The Wah Taung camp in Kyauktaw Township is one of about 170 IDP camps in Arakan State. (Photo: CJ)

DMG Newsroom
14 June 2022, Sittwe  

Internally displaced people (IDPs) are calling for more effective healthcare services in Arakan State’s displacement camps due to the rising dengue fever, malaria and diarrhoea caseloads that accompany the arrival of the monsoon season each year. 

IDPs at a camp in a Ponnagyun Township industrial zone have raised fears of a dengue fever outbreak among children and the elderly during the rainy season due to a lack of access to healthcare, camp officials said. 

“The IDP camp has not yet prepared for dengue fever. In the past, employees from the Department of Public Health provided medical care in the IDP camps. But since the beginning of this year, displaced people at the camp have not received healthcare,” Ko Than Htay, manager of the camp, told DMG. “That’s why we want health workers to come to the displacement camps twice a month and provide medical care to IDPs.” 

Elsewhere, the toilets at the Yanaungmyay IDP camp in Buthidaung are foul-smelling and there are fears of a diarrhoea outbreak in the camp. 

“Toilets in the IDP camp are damaged. During the rainy season, there are not enough toilets and bad smells, so mosquitoes and flies come. We are worried that there will be diarrhoea and dengue fever in the camp,” said Ko Aung Htay, an IDP from the Yanaungmyay displacement camp. 

Ko Naing Tun Win, manager of the Wah Taung IDP camp in Kyauktaw Township, said some nurses were visiting the camps, but they were not sufficiently provisioned.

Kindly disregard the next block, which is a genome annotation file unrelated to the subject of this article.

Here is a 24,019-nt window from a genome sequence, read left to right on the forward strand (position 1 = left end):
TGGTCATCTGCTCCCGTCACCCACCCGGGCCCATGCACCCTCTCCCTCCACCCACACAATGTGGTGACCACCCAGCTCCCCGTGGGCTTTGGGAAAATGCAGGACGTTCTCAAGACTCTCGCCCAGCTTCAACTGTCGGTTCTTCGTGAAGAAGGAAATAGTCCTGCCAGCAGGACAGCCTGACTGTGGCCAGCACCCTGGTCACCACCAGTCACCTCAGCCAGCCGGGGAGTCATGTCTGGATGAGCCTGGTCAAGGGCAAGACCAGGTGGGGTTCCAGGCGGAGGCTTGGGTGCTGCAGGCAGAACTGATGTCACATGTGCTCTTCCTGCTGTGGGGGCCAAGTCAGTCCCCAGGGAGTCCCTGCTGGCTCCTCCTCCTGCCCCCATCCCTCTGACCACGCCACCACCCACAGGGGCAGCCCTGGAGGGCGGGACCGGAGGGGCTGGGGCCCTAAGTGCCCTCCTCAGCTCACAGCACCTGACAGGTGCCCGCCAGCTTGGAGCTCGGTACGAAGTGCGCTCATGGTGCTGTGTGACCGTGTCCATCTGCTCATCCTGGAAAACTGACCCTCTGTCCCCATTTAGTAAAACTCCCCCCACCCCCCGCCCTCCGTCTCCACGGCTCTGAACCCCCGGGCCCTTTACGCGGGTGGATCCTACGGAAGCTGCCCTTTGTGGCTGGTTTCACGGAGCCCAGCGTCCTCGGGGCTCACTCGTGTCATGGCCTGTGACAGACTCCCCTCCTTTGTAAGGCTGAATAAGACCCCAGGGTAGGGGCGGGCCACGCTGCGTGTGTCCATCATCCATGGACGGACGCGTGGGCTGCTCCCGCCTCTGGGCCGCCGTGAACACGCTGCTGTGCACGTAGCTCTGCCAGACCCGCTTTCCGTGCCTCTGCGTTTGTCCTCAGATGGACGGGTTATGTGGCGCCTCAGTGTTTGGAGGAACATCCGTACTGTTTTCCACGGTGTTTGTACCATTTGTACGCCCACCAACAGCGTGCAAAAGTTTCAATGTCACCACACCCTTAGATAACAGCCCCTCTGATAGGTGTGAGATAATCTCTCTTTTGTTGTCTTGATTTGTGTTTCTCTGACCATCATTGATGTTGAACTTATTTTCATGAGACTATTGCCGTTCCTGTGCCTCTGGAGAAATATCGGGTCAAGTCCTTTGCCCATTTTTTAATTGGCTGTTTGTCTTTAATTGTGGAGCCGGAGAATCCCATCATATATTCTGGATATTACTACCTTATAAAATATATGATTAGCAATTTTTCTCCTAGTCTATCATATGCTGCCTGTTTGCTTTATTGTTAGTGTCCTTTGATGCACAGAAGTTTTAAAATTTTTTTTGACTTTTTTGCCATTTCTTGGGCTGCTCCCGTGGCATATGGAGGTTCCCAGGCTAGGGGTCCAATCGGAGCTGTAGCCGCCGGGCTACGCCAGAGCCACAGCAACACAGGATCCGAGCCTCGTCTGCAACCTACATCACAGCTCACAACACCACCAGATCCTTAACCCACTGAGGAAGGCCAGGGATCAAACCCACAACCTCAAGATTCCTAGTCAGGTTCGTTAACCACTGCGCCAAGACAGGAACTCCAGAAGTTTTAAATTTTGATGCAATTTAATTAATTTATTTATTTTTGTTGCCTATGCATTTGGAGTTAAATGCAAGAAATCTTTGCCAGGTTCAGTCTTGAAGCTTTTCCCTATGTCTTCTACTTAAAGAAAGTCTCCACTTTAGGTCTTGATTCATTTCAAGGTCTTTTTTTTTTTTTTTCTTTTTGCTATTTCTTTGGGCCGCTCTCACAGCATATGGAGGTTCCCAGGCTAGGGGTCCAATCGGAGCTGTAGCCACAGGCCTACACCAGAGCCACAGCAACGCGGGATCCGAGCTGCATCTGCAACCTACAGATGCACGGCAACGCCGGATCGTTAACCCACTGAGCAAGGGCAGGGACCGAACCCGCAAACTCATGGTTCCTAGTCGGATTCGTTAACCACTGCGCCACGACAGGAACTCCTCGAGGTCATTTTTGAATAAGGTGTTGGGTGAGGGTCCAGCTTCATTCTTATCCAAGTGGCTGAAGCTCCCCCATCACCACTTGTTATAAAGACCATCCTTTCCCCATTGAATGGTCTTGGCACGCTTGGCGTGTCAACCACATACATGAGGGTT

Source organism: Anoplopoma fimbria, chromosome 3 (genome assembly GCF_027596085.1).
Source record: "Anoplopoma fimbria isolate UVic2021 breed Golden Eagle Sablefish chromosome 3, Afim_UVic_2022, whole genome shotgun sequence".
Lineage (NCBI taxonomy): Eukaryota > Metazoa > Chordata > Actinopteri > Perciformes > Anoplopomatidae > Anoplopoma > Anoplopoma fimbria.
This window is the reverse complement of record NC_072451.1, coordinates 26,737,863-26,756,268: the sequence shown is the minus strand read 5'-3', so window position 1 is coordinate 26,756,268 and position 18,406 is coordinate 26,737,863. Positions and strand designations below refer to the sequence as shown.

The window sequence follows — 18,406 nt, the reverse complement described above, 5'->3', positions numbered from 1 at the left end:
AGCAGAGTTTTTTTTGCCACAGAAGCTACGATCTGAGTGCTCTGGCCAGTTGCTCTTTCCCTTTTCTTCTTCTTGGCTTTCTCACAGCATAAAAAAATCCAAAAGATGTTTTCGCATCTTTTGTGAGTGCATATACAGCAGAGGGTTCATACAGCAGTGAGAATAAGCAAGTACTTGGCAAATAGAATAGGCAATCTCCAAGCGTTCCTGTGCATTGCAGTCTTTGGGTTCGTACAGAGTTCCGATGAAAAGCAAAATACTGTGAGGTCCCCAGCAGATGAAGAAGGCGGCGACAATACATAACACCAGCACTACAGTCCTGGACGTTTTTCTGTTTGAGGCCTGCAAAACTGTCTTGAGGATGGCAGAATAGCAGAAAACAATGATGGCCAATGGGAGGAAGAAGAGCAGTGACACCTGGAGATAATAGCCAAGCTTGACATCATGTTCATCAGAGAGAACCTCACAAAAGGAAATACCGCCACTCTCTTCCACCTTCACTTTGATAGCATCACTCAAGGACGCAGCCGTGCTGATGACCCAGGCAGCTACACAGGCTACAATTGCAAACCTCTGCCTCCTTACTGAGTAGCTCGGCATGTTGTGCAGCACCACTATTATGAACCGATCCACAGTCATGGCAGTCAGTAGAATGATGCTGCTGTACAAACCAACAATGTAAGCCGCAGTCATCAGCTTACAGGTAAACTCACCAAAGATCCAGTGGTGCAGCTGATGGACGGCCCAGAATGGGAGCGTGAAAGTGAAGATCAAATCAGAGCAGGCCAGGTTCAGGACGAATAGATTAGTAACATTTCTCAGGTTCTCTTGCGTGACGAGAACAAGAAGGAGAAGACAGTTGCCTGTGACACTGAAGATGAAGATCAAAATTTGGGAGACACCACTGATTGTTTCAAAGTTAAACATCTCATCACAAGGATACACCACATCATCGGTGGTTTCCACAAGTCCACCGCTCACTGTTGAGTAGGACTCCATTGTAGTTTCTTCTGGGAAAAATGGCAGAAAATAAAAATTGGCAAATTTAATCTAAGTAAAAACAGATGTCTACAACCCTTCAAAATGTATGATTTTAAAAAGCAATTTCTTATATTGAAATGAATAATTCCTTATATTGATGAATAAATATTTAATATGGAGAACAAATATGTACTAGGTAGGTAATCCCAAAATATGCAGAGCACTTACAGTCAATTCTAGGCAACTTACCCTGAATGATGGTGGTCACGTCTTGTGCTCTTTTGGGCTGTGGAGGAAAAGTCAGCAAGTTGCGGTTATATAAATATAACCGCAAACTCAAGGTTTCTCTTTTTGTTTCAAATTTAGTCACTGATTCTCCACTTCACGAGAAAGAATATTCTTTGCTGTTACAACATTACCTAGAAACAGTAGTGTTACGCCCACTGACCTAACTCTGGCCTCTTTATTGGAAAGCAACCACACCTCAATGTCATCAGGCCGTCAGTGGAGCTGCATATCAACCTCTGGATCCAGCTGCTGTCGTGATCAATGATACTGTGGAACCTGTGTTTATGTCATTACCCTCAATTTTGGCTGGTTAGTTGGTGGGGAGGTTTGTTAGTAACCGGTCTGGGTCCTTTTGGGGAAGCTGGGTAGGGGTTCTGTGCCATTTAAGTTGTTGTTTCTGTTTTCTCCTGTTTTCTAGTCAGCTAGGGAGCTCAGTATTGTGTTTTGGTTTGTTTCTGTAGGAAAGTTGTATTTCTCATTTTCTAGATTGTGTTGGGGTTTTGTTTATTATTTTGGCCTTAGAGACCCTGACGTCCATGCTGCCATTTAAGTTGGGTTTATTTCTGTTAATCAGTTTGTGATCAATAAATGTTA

“A nurse from the Department of Public Health provides healthcare services to IDPs at the camp weekly, but she doesn’t have enough medicine. She also provides healthcare services to other displacement camps,” he explained. 

DMG attempted to contact Dr. Kyi Lwin, head of the Arakan State Department of Public Health (DPH), to find out more about the healthcare situation in the state’s displacement camps, but he could not be reached. 

“Township and rural health centres go to displacement camps and provide mosquito control services. The health department is also spraying the affected areas,” Dr. Zaw Zaw Aung, deputy director of the state’s DPH, told DMG on June 10. 

Myanmar’s military and the Arakan Army have largely observed an informal ceasefire since November 2020, after two years of often-intense fighting. More than 200,000 people were displaced by the fighting in Arakan State, and while many returned to their homes following the 2020 ceasefire, tens of thousands remain at displacement camps. 

There are about 170 IDP camps across 10 Arakan State townships, and more than 70,000 people are still living in the displacement camps, U Hla Thein, spokesman for the Arakan State military council, told DMG.

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